Team-Based Approach Best Suited to Controlling High BP
Local, regional, national programs needed to improve blood pressure awareness, treatment, control
THURSDAY, Nov. 21, 2013 (HealthDay News) -- To optimize the treatment of high blood pressure, the American Heart Association, American College of Cardiology, and U.S. Centers for Disease Control and Prevention advocate a team-based approach that incorporates the use of electronic health records, according to a scientific advisory published online Nov. 15 in Hypertension.
Alan S. Go, M.D., from Kaiser Permanente Northern California in San Francisco, and colleagues reviewed system-level treatment approaches and developed a hypertension treatment algorithm.
The researchers note that local, regional, and national programs are needed to improve blood pressure awareness, treatment, and control, with a demand for enhanced, evidence-based treatment systems, including standardization of protocols and algorithms. Health system-wide implementation of evidence-based treatment algorithms with scheduled performance feedback can improve hypertension control. Individuals should be further engaged in the hypertension control process, and pharmacists and other community-based providers should also play an increased role. The principles underlying development of the treatment algorithm include basing the process on the best available evidence; formatting the algorithm to be simple to update and simple to implement; including a patient version; using a format that can be easily integrated into team-based health care and implemented into electronic health records; and including a disclaimer that the algorithm should not be used to counter the best clinical judgment of the treating physician.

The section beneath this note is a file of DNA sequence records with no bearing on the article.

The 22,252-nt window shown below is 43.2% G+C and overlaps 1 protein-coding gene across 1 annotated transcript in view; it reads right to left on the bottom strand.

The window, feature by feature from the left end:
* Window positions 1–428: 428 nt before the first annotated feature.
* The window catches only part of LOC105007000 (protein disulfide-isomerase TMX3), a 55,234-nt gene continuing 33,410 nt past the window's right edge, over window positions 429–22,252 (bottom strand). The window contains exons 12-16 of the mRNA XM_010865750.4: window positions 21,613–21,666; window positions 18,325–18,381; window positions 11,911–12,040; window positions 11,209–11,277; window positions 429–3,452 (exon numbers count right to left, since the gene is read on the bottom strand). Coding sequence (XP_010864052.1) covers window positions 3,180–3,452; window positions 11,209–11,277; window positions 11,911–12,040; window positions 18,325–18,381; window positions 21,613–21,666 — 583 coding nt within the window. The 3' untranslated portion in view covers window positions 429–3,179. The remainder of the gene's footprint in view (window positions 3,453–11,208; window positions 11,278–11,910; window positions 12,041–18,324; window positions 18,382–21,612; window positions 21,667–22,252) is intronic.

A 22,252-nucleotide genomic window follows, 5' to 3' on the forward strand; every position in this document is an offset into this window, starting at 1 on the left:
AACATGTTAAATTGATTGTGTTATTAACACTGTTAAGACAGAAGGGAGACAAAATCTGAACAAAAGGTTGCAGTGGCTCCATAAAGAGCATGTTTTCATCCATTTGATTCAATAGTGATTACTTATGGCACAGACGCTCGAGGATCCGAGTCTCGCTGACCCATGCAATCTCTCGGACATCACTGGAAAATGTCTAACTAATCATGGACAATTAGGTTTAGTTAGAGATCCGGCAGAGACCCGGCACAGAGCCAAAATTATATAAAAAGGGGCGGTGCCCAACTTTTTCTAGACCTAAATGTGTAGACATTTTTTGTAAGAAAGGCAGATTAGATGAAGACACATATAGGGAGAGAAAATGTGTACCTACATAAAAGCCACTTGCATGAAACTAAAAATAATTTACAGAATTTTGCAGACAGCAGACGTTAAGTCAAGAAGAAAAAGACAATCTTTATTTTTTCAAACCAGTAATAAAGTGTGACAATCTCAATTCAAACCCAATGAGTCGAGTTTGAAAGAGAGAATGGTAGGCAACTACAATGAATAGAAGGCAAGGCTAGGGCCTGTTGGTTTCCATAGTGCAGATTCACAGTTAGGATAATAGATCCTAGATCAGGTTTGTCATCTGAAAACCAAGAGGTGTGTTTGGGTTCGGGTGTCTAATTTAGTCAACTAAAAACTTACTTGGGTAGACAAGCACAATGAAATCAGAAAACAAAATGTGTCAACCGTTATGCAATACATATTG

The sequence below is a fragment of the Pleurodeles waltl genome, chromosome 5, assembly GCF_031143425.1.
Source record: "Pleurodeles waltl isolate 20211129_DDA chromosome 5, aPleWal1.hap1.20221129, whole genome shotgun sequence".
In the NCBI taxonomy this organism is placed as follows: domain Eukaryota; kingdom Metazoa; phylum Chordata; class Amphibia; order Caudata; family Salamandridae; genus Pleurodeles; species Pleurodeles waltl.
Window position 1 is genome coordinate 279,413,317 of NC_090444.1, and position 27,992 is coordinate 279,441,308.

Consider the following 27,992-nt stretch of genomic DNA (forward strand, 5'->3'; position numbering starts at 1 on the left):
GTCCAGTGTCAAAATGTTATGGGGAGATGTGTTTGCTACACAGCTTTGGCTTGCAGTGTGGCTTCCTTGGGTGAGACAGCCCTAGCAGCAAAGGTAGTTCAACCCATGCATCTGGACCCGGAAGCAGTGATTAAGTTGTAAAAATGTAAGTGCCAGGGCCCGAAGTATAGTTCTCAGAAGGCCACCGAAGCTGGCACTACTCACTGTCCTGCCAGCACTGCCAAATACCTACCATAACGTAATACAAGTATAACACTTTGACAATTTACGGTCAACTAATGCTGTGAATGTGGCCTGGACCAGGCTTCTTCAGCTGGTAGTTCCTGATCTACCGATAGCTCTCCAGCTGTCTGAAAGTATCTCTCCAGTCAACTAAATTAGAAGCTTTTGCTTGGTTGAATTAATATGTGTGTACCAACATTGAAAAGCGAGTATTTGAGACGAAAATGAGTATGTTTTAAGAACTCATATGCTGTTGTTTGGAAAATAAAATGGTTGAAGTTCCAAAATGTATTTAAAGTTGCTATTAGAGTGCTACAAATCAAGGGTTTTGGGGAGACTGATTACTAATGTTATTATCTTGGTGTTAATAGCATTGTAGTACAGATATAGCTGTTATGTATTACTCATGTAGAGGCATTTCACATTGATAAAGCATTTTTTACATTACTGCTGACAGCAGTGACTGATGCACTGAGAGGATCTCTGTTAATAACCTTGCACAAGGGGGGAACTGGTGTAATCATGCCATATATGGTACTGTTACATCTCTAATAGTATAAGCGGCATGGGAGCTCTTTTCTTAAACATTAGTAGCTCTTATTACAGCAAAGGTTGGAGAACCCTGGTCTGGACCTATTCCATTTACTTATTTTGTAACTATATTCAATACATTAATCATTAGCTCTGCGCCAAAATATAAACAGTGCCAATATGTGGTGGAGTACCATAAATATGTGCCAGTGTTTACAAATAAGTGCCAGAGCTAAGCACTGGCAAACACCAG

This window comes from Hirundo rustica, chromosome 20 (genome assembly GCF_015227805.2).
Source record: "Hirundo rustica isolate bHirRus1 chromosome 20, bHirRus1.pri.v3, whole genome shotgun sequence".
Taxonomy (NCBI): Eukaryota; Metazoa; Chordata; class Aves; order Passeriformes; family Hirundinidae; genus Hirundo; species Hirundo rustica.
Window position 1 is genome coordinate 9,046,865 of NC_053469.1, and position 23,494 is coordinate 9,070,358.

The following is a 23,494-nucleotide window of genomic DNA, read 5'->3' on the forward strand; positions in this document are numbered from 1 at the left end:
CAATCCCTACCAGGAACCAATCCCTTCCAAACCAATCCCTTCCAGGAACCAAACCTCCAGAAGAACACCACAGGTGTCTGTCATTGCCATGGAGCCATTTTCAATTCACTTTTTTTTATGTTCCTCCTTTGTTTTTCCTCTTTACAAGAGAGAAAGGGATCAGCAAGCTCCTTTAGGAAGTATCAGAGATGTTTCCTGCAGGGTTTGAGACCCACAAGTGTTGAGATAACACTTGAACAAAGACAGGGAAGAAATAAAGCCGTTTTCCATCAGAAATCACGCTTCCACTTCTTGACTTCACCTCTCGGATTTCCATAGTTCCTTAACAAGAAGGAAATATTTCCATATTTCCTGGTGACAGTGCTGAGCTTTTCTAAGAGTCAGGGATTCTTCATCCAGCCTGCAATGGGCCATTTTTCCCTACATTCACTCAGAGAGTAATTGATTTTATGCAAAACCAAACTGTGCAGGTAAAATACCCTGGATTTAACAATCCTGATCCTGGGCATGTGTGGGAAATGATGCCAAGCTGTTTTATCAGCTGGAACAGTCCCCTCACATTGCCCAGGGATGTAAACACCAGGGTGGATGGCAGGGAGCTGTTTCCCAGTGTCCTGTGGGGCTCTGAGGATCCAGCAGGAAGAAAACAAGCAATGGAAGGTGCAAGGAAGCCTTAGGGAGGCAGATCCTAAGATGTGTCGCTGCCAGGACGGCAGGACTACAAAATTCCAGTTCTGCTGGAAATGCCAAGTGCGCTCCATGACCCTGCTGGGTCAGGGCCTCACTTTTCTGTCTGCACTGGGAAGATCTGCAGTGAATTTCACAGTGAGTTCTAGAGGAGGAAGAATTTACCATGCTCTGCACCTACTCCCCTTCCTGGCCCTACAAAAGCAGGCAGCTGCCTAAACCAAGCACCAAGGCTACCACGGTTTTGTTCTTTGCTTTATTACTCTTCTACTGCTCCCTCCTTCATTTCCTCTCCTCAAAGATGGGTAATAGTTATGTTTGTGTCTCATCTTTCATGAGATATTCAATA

"Despite access to health care, effective therapies that have been available for 50 years, and various education and quality improvement efforts that have been targeted at patients and health care providers, achieving success in hypertension control is still a challenge," Go said in a statement.
Several authors disclosed financial ties to the pharmaceutical and medical device industries.